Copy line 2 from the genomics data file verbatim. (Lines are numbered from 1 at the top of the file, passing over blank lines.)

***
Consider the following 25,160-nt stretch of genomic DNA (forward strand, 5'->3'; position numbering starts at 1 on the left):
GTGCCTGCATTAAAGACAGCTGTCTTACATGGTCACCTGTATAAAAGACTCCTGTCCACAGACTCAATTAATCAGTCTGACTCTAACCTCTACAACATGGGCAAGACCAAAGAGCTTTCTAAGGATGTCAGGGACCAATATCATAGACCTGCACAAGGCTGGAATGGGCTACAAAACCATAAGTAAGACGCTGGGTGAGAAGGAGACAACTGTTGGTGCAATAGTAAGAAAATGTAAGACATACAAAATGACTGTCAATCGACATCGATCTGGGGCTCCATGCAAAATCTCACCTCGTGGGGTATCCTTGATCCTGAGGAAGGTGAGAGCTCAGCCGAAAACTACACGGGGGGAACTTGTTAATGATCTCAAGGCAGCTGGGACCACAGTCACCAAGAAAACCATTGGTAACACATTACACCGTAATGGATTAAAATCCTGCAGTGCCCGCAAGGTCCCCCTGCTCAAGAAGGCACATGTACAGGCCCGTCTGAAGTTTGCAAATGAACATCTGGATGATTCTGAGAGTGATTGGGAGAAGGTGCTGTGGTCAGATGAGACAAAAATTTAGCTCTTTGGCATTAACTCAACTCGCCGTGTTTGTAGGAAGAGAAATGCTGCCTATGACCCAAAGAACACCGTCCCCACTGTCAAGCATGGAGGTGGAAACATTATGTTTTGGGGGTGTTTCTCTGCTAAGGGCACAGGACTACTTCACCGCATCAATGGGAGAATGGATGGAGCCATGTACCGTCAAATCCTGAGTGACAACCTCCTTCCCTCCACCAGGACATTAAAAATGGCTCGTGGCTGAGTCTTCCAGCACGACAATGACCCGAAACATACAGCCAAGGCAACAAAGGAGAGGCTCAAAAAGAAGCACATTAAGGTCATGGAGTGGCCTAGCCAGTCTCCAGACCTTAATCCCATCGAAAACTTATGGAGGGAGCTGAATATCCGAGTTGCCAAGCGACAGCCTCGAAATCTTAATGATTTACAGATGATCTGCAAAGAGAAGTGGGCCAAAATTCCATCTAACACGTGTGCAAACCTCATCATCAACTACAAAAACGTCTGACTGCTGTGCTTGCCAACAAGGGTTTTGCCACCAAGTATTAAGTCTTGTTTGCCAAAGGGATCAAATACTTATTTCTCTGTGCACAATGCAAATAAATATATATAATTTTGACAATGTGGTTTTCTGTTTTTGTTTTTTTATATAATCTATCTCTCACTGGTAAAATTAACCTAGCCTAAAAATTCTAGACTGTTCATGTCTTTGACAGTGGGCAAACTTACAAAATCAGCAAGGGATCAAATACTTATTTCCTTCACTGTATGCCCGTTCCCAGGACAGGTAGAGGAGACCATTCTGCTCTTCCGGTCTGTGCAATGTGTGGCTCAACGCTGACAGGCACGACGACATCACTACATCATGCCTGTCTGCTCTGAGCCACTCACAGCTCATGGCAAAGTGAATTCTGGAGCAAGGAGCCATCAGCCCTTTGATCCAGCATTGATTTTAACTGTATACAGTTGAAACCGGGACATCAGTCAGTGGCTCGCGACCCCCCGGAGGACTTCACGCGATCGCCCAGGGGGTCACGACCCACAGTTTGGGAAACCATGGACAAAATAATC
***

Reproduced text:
GTGCCTGCATTAAAGACAGCTGTCTTACATGGTCACCTGTATAAAAGACTCCTGTCCACAGACTCAATTAATCAGTCTGACTCTAACCTCTACAACATGGGCAAGACCAAAGAGCTTTCTAAGGATGTCAGGGACCAATATCATAGACCTGCACAAGGCTGGAATGGGCTACAAAACCATAAGTAAGACGCTGGGTGAGAAGGAGACAACTGTTGGTGCAATAGTAAGAAAATGTAAGACATACAAAATGACTGTCAATCGACATCGATCTGGGGCTCCATGCAAAATCTCACCTCGTGGGGTATCCTTGATCCTGAGGAAGGTGAGAGCTCAGCCGAAAACTACACGGGGGGAACTTGTTAATGATCTCAAGGCAGCTGGGACCACAGTCACCAAGAAAACCATTGGTAACACATTACACCGTAATGGATTAAAATCCTGCAGTGCCCGCAAGGTCCCCCTGCTCAAGAAGGCACATGTACAGGCCCGTCTGAAGTTTGCAAATGAACATCTGGATGATTCTGAGAGTGATTGGGAGAAGGTGCTGTGGTCAGATGAGACAAAAATTTAGCTCTTTGGCATTAACTCAACTCGCCGTGTTTGTAGGAAGAGAAATGCTGCCTATGACCCAAAGAACACCGTCCCCACTGTCAAGCATGGAGGTGGAAACATTATGTTTTGGGGGTGTTTCTCTGCTAAGGGCACAGGACTACTTCACCGCATCAATGGGAGAATGGATGGAGCCATGTACCGTCAAATCCTGAGTGACAACCTCCTTCCCTCCACCAGGACATTAAAAATGGCTCGTGGCTGAGTCTTCCAGCACGACAATGACCCGAAACATACAGCCAAGGCAACAAAGGAGAGGCTCAAAAAGAAGCACATTAAGGTCATGGAGTGGCCTAGCCAGTCTCCAGACCTTAATCCCATCGAAAACTTATGGAGGGAGCTGAATATCCGAGTTGCCAAGCGACAGCCTCGAAATCTTAATGATTTACAGATGATCTGCAAAGAGAAGTGGGCCAAAATTCCATCTAACACGTGTGCAAACCTCATCATCAACTACAAAAACGTCTGACTGCTGTGCTTGCCAACAAGGGTTTTGCCACCAAGTATTAAGTCTTGTTTGCCAAAGGGATCAAATACTTATTTCTCTGTGCACAATGCAAATAAATATATATAATTTTGACAATGTGGTTTTCTGTTTTTGTTTTTTTATATAATCTATCTCTCACTGGTAAAATTAACCTAGCCTAAAAATTCTAGACTGTTCATGTCTTTGACAGTGGGCAAACTTACAAAATCAGCAAGGGATCAAATACTTATTTCCTTCACTGTATGCCCGTTCCCAGGACAGGTAGAGGAGACCATTCTGCTCTTCCGGTCTGTGCAATGTGTGGCTCAACGCTGACAGGCACGACGACATCACTACATCATGCCTGTCTGCTCTGAGCCACTCACAGCTCATGGCAAAGTGAATTCTGGAGCAAGGAGCCATCAGCCCTTTGATCCAGCATTGATTTTAACTGTATACAGTTGAAACCGGGACATCAGTCAGTGGCTCGCGACCCCCCGGAGGACTTCACGCGATCGCCCAGGGGGTCACGACCCACAGTTTGGGAAACCATGGACAAAATAATC